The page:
The more we see of the world, the more obvious it becomes: power protects itself.
This is evident from the smallest of power differentials—those between teacher and student, doctor and patient, worker and direct supervisor—all the way up to national and international power relationships. Because of this, it becomes the role of those in positions of power to protect that power first and foremost: the actual services or activities institutions with managerial power structures ostensibly exist to support are secondary at best; often they are almost an afterthought.
Supervisory roles, with their performance reviews and managerial expectations, are designed not to serve those directly performing the work nor to help the processes of production, service provision, or exchange. Rather, they exist to hold the worker “accountable” not to the ostensible effort of the organization, but to the managerial structure itself. This shifts responsibility from becoming concentrated up the supervisory train, as remuneration and role would suggest it should do, but away from it and onto the least compensated, least powerful members of the organization.
The protestations of those at the top that they deserve extra pay because they take extra risks and have greater responsibilities simply aren't true: those at the top are more able to manage their own time, more likely to have close relationships with those who supervise them (typically a board of directors for publicly run companies and non-profits), and have the clout to negotiate huge salaries and severance packages. This helps create conditions for them to be irresponsible with impunity, which would be impossible for low-level employees who are subject to many levels of supervision, demeaning if not infantilizing policies and procedures, and performance reviews designed to blame them when anything goes wrong.
Note, also, that the supposedly “free” market backs up existing power structures as well, demanding layoffs first when a company loses money, not that the CEO be fired. This is the opposite of what would be demanded of a college sports team, for example, or even a politician.
Managerial structures that reinforce power at the top create relationships with workers based on the negative: they kick into gear when the worker does wrong; they are punitive of her errors, not supportive of her efforts. Control over her own work, much less initiative and innovation, are a threat to power and therefore must be punished, no matter how useful they may be. And so a worker's role is strictly defined by procedure and policy. Further, the supporting structures that do exist are taken out of the control of the restive worker and insourced to separate “administrative” or “operations” departments, departments subject to punitive power structures of their own.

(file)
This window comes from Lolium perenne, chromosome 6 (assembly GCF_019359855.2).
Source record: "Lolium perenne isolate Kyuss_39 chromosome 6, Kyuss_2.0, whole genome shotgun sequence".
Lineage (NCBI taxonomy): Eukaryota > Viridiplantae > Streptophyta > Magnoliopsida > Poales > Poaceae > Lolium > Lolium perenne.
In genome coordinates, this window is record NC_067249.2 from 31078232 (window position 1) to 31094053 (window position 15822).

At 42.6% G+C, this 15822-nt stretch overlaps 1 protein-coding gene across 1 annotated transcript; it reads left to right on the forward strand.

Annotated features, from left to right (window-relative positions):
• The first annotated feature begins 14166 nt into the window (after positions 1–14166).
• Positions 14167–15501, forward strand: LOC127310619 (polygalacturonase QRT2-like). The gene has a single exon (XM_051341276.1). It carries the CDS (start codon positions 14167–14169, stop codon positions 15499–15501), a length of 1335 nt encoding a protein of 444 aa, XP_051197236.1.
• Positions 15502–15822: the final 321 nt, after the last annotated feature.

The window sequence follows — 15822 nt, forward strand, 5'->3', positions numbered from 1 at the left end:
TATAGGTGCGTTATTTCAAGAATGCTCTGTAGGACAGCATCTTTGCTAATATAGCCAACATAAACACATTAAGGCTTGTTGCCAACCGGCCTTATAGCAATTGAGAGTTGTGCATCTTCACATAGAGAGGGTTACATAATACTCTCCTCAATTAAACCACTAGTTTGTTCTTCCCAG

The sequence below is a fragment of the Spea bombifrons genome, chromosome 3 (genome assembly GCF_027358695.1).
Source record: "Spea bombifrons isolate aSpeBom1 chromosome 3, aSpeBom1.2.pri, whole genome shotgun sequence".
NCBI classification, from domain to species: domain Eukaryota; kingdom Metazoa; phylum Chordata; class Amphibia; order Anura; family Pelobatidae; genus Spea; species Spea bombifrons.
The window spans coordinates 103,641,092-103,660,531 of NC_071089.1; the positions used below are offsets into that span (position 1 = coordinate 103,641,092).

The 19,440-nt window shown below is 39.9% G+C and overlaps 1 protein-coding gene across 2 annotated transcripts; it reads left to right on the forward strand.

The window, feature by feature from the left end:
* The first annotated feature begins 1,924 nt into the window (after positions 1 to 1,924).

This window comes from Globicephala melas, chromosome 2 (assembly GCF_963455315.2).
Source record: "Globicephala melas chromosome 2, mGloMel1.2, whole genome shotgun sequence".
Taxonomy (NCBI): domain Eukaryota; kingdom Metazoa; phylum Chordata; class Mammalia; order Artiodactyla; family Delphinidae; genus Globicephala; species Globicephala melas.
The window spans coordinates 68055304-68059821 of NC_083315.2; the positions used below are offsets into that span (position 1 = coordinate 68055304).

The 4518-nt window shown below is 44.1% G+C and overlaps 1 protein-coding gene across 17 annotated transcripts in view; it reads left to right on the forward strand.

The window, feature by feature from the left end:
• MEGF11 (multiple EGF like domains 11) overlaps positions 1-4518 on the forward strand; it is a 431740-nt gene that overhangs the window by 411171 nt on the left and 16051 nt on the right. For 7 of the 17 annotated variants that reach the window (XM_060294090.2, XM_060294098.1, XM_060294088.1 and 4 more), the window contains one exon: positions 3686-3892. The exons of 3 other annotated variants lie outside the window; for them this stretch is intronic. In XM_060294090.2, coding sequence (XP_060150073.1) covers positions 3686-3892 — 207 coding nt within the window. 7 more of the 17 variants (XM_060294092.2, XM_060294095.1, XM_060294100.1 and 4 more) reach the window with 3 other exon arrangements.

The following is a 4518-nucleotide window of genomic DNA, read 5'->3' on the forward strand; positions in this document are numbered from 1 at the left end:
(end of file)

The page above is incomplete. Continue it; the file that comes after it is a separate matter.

This concentrates the power of those at the top even more, pitting departments against each other for control over the resources necessary to get the work done and making the worker constantly under threat from that competition: if a department that is also competing for the company's resources keeps those resources from a worker, she will still be blamed for not getting the job done and subsequently punished. The power structure wins by a divide and conquer strategy. Departments, also, have no other recourse than to rely on the managerial power structure to work out the inevitable (and designed-in) problems between each other, reinforcing its power yet again and preventing worker collectivization.
If we see existing managerial power structures for what they really are, ways to protect those in charge and not ways to get work done, we may begin to address problems not only of inequality but also of inefficiency. But because we believe so deeply in these structures and replicate them everywhere from schools to the executive branch of government, change is unlikely to happen. And it's unlikely that those in power would let it happen: already we see the incredible influence of those industrialists and executives who would seek to impose this structure on our representative bodies themselves by electing “free market” politicians, whose stated goals are to bring these principles to the public sphere. Again, the rhetoric is the opposite of the intention, as we have seen how these politicians act when they get into office: in Kansas, and Texas, Wisconsin and Ohio, they have acted like petty dictators, bullying and dominating wherever they can, ignoring both constitutionality and the financial stability, much less best interests of, the states they serve.
The goal of these people is to usurp what little democracy our republic allows and decimate our last, best hope at retaining the popular rule we have so willingly given up in the workplaces that, if we are lucky enough to be employed, already dominate our lives.